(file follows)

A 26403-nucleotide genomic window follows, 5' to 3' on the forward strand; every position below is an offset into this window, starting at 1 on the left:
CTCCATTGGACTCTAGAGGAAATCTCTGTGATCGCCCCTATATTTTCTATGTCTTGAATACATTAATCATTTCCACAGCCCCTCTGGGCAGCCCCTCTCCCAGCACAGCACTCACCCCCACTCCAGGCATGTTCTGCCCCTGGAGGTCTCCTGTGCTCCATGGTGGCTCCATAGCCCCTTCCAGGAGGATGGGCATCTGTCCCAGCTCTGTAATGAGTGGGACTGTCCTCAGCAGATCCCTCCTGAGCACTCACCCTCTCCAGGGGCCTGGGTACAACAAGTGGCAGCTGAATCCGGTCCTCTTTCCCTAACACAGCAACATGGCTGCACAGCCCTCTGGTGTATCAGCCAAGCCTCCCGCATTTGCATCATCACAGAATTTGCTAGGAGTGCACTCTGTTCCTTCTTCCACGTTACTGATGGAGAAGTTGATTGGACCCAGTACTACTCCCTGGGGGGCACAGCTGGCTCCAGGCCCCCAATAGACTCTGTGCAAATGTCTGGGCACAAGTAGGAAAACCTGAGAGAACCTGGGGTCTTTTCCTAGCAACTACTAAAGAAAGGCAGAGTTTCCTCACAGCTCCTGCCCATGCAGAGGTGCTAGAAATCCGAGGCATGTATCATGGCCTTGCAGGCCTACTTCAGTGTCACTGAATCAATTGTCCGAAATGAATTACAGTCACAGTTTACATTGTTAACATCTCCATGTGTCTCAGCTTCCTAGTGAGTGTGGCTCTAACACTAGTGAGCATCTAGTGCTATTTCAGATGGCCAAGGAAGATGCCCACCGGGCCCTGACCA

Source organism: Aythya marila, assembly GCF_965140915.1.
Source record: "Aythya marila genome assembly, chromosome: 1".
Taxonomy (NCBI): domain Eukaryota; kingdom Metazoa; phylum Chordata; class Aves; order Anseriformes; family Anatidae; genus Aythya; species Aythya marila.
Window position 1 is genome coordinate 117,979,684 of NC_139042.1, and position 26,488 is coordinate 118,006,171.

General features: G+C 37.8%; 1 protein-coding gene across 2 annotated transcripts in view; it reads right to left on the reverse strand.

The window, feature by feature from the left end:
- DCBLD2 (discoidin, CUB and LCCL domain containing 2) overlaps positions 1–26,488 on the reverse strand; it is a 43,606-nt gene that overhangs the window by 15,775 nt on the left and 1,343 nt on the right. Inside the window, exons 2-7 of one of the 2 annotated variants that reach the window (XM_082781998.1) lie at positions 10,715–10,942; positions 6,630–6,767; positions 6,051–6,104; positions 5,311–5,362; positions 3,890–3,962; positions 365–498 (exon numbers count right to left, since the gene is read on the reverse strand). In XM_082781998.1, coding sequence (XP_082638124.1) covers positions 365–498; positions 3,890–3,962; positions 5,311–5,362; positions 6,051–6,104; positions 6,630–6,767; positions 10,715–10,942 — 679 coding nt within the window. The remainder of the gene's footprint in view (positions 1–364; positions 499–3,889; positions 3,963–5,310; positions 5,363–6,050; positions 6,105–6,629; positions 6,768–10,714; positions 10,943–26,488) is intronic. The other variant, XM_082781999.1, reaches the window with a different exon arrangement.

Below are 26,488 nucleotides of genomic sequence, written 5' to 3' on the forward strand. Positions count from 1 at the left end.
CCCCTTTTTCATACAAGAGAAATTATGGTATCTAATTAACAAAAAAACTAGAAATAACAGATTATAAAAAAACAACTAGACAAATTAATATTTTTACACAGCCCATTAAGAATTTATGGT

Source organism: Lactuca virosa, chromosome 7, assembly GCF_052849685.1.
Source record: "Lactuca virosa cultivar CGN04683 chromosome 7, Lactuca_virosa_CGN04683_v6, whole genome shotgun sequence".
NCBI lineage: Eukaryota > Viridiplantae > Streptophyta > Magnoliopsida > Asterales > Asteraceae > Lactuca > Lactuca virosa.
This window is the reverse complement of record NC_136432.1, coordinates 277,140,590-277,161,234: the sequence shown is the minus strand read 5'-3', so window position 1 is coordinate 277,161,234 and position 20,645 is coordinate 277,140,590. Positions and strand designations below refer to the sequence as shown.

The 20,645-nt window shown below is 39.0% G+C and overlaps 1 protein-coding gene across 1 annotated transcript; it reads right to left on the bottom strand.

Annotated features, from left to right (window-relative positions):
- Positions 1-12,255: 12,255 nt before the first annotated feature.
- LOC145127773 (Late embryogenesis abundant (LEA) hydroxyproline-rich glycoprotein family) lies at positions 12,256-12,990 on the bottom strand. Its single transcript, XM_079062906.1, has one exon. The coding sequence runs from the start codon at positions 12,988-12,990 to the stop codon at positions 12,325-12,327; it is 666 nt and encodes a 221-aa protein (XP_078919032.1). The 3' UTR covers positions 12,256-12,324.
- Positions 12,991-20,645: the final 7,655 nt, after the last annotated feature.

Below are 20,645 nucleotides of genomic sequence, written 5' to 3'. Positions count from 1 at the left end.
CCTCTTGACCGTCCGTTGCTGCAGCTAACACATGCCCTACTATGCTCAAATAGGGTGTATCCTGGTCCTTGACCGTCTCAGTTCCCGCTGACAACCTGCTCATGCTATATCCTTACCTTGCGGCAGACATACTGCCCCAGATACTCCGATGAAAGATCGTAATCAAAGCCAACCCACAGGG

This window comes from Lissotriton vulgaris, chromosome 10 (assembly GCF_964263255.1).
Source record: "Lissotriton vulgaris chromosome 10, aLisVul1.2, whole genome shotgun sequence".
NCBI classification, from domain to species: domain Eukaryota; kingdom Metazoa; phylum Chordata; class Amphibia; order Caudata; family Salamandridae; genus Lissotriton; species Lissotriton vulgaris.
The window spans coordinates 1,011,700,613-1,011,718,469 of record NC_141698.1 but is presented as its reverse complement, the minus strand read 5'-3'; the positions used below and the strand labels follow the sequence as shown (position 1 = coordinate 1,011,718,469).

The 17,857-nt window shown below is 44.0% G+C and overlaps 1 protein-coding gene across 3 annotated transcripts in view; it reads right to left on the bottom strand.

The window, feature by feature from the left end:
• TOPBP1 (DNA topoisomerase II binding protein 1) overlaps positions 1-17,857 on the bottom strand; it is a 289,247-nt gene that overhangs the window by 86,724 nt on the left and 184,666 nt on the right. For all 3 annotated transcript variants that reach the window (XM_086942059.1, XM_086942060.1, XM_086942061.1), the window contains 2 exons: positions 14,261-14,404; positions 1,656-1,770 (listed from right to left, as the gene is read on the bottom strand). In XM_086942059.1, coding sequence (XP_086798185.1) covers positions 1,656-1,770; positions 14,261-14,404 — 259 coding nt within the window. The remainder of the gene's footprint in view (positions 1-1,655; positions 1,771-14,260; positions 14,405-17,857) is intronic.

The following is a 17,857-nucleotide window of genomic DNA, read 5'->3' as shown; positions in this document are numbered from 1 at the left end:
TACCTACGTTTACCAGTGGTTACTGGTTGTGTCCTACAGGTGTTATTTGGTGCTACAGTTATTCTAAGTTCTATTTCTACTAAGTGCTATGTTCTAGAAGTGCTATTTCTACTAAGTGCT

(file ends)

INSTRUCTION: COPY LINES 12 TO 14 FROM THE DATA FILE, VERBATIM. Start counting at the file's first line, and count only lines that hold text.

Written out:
Source organism: Lactuca virosa, chromosome 7, assembly GCF_052849685.1.
Source record: "Lactuca virosa cultivar CGN04683 chromosome 7, Lactuca_virosa_CGN04683_v6, whole genome shotgun sequence".
NCBI lineage: Eukaryota > Viridiplantae > Streptophyta > Magnoliopsida > Asterales > Asteraceae > Lactuca > Lactuca virosa.